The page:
􏰀 You can use the Moodle Group Project (finding a group) Forum to find group members if needed.
􏰀 Add your group to the ‘Group Project – Member Selection’ object on Moodle. Deadline to do this is Friday 2 July 2021. You can only join a group if you have the permission of the other group members!

Member Contributions
􏰀 All group members should contribute equally to any work submitted.
􏰀 In the case the group feels that one or more of the students have not contributed sufficiently, we will take steps to re-distribute the marks accordingly.
􏰀 Some good advice: Keep a record of your contributions throughout the project. Keep a record of all communications with other group members (emails/chat), etc. In the event of a group dispute, we will request evidence from all group members about contribution. Failure to produce evidence means that all group members will receive the same grade.

Report Structure
Giving a very strict set of guidelines to the format of the report for the project is difficult since the different projects are very varied. However, some things to keep in mind are:
􏰀 Length: Keep it concise. Include a README file with the code so you don’t have to put that type of information in the report.
􏰀 Introduction: You must explain the problem you have tackled, the basic approach taken to solving it, why you chose it, and any important aspects of that approach in terms of machine learning.
􏰀 Implementation: If your work was mostly implementation, focus on that. Otherwise briefly describe what you did.

Report Structure
􏰀 Experimentation: All methods must be tested on some data, so these results should be included. Additionally, if this was a major focus, you will need to explain the work done and what was accomplished, for example on setting up the learning task, choice of evaluation, and so on. Detailed statistical analyses are probably outwith the scope of the project, so don’t include these unless you are already very familiar with this kind of thing.
􏰀 References: Should be there for algorithms used or other aspects of the work.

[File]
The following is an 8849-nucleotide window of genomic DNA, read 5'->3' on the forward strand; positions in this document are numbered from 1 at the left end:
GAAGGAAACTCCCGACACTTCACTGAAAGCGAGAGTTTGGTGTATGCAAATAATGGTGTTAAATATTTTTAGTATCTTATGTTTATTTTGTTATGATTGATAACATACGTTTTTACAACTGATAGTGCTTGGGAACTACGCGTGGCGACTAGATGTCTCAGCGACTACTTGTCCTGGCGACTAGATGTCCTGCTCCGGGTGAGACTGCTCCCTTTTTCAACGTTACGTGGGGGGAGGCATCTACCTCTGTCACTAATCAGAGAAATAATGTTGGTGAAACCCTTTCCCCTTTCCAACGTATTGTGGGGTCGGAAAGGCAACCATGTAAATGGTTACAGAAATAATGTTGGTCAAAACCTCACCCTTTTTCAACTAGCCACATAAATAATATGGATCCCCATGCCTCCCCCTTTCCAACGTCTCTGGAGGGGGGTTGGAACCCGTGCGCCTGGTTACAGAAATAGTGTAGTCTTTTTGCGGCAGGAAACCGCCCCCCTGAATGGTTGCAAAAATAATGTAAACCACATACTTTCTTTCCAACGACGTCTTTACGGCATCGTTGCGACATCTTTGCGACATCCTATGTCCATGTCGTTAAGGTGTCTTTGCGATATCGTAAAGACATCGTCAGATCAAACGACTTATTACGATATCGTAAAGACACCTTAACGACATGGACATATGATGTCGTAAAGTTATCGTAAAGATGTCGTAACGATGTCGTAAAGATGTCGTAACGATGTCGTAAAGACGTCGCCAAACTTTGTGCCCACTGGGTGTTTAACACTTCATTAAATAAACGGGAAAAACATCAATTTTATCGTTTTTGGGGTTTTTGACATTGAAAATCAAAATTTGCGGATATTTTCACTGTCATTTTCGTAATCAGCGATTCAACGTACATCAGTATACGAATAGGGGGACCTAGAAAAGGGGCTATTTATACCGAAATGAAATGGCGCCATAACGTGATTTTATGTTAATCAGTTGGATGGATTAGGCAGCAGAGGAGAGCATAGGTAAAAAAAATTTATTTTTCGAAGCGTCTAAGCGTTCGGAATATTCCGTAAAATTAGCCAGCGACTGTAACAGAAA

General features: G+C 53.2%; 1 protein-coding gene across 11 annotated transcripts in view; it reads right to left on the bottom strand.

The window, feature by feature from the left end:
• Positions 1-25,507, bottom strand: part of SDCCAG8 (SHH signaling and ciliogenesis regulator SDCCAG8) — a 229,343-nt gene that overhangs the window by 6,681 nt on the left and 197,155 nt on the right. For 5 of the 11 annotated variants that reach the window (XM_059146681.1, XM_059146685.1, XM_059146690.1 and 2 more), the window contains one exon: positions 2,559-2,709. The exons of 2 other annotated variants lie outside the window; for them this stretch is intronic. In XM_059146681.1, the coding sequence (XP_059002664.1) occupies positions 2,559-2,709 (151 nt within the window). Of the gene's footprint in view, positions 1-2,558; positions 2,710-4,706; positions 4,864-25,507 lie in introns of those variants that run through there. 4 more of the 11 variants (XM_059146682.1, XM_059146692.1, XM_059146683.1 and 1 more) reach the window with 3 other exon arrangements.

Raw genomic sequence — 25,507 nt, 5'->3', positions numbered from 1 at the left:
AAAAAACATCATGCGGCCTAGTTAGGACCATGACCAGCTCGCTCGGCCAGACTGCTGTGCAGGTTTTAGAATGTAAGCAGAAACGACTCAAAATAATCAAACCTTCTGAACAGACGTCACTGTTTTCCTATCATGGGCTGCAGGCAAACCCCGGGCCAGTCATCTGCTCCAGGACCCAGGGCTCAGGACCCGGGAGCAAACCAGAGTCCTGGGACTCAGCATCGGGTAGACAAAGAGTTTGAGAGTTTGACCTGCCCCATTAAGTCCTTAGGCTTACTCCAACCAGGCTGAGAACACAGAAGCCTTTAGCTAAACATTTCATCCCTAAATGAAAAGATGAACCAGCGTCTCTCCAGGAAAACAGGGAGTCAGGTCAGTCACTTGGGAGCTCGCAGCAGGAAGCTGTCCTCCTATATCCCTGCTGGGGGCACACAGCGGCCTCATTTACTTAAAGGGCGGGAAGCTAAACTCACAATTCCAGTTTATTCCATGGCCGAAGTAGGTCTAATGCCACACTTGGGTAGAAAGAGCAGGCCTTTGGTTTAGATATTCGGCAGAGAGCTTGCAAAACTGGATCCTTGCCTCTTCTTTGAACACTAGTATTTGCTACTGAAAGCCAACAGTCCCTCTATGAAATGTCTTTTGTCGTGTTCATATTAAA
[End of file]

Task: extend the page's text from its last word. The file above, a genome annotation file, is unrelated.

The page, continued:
􏰀 Appendix: Should be used if you have a lot of experimental results. However, consider plotting graphs or using other visualizations like histograms to summarize a lot of results concisely.

Sunday August 1st, 2021 23:59:59

Topics: Topic 0 – Propose your own
The objective of this topic is to propose a machine learning problem, source the dataset(s) and implement a method to solve it. This will typically come from an area of work or research of which you have some previous experience.
􏰀 it must involve some practical work with some implementation of machine learning
􏰀 you must send an email to the course admin (use the class account) with a description of what you are planning (a couple of paragraphs should be enough) that needs to be approved in an emailed reply before you start
􏰀 it must not involve double-dipping, i.e., be part of project for another course, or for research postgrads it must include a statement to the effect that it is not part of the main work planned for the thesis (although it can be related)
􏰀 If you choose to do topic 0, the deadline to propose a project is 9th July.

Topics: Topic 1 – Machine Learning Paper
The objective of this topic is to choose a journal or conference paper, summarise its findings, and implement the proposed algorithm on a new or simulated dataset.
􏰀 Good sources for papers are: NeurIPS, ICML, JMLR, JAIR, ICLR, or ArXiv
􏰀 You may also choose a series of papers and compare various approaches to the same problem.
􏰀 Email the course admin before you get started on this one too. If you choose to do topic 1, the deadline to propose a project is 9th July.

Topics: Topic 2 – Competitions & Challenges – Kaggle
􏰀 Kaggle competitions are hosted here. You may only work on competitions that are labelled either Featured or Research or Analytics. You can select one from either Active or Completed competitions to work on.